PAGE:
Keep in mind the costs below are based on using our affiliate discount codes, so the prices will be higher on the respective service websites.
A quick pricing comparison:
Individual Plan Cost
Couple Plan Cost
Family Plan Cost
Renewal Price Increased After 1st Year?
The price difference here is staggering. To get an apples-to-apples comparison, let’s compare Aura’s pricing plan with the LifeLock Advantage plan.
Aura’s Individual plan is about 50% cheaper.
Aura’s Couples plan is also 50% cheaper.
And Aura’s family plan?
35% cheaper than LifeLock, even though it includes up to five adults and unlimited children!
Here’s the kicker…
Aura’s price doesn’t change upon renewal, LifeLock’s does. That means LifeLock starts out as the pricier option and then continues to get more expensive as time goes on.
If LifeLock included far more, was way more accurate, or offered incredible threat resolution services, I might be willing to look past its ever-increasing price. But LifeLock doesn’t offer any of that. So, Aura offers better value without question.
Identity Theft Monitoring
When I’m testing a service for identity theft monitoring, I’m looking for all of the following:
- Comprehensiveness: Is the service looking for threats in all the right places, such as the dark web?
- Accuracy: Is it finding the threats I expect it to find? Since I test services all the time, there are things I know exist on the dark web. If a service doesn’t find them, I get suspicious.
- Speed: The faster a service can find a threat, the faster I can do something about it. While a matter of hours or minutes difference isn’t a big deal, a difference of days or weeks is.
- Actionability: Do the service’s alerts provide enough information to be actionable? Ideally, a service will include details like when the breach occurred and whether additional personal information was leaked. The alert should also advise on the next steps and give a direct line to customer support.
On the surface, both Aura and LifeLock offer similar levels of identity monitoring, which includes insanely comprehensive monitoring when you opt for their top-tier plans, including:
The question is, how well do Aura and LifeLock actually perform these monitoring services? In other words, how accurate, speedy, and actionable are they when it comes to any identity monitoring and suspicious activity?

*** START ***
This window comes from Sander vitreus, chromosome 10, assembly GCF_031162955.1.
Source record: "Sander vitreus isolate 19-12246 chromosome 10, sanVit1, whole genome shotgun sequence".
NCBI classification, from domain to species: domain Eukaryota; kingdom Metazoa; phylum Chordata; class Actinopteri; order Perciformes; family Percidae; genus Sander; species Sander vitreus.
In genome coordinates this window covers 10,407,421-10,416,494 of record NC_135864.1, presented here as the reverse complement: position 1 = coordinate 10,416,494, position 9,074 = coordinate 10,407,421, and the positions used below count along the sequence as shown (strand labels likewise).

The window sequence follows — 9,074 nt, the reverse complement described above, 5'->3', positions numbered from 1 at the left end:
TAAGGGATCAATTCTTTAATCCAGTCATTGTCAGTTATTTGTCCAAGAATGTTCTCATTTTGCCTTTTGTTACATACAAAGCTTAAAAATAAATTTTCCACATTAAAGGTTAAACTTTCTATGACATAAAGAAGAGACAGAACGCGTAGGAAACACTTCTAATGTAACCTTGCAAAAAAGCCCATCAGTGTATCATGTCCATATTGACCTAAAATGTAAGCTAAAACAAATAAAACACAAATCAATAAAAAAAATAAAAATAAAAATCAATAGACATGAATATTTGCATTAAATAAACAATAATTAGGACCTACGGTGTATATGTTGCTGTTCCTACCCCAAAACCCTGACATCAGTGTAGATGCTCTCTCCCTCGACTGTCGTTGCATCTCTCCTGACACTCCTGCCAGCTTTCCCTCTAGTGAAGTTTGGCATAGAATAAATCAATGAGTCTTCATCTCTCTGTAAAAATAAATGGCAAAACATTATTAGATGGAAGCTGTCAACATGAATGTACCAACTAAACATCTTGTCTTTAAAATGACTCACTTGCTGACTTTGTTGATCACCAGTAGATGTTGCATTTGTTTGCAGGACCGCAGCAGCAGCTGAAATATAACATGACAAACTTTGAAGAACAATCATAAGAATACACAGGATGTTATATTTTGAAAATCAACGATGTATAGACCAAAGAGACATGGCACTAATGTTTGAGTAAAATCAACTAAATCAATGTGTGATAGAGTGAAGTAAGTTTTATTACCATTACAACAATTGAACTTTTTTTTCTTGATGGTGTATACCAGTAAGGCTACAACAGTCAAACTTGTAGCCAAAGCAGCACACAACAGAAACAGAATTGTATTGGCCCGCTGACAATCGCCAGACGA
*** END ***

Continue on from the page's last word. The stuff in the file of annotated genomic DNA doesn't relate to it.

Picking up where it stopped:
And that’s where Aura comes out on top.
Let me explain…
Dark Web Monitoring Coverage
When I tested LifeLock, I got only one alert that my identity had been compromised on the dark web.
In comparison, Aura found 15 dark web alerts. That’s more than the vast majority of identity theft protection services I’ve tested, and it definitely beats LifeLock.
So, I can say without a doubt, Aura is more accurate than LifeLock when it comes to identity monitoring.
ID Theft Alert Speed
It took Aura less than five minutes to run an initial scan of my information. Those 15 alerts populated right away, and over the course of testing, I found that additional alerts and notifications appeared in almost real-time.
LifeLock is much slower. It took over 24 hours to find the single dark web alert it managed. Though it was faster with other Home Security Heroes testers, the overall picture is bleak.
One tester found it took three days to find (and begin monitoring for fraudulent activity) their home title. Home title information is a public record – it’s not like it’s hidden! But LifeLock’s mechanisms aren’t very fast.
That might not seem like a big deal, but it could be. If your information is leaked in a data breach, and you find out right away, simply changing your password could prevent a thief from identity fraud and wreaking havoc on your assets. The longer you wait, the more chances a criminal has to take advantage.
So, LifeLock’s speed (or lack thereof ) is a major red flag.
ID Theft Alert Actionability
Unfortunately, things don’t get much better for LifeLock when it comes to actionability. While Aura’s alerts include all of the key details, LifeLock’s don’t.
Take a look at a LifeLock alert:
So far, so good.
At this point, LifeLock looks very similar to Aura – it provides the compromised website and the date of the breach, and (though cropped out of this photo) it lists the information that was exposed.
Beneath this, it gives a list of steps you can take, which is also right in line with what Aura does.
But then, there’s a glaring issue.
Check out what LifeLock offers in terms of support…
Notice anything missing?
LifeLock doesn’t include any access to their support team – no phone number, email, NOTHING. They just say they’re “here to help.”
You’ll notice lack of customer support is a consistent theme for LifeLock as this review goes on. And it’s a huge problem.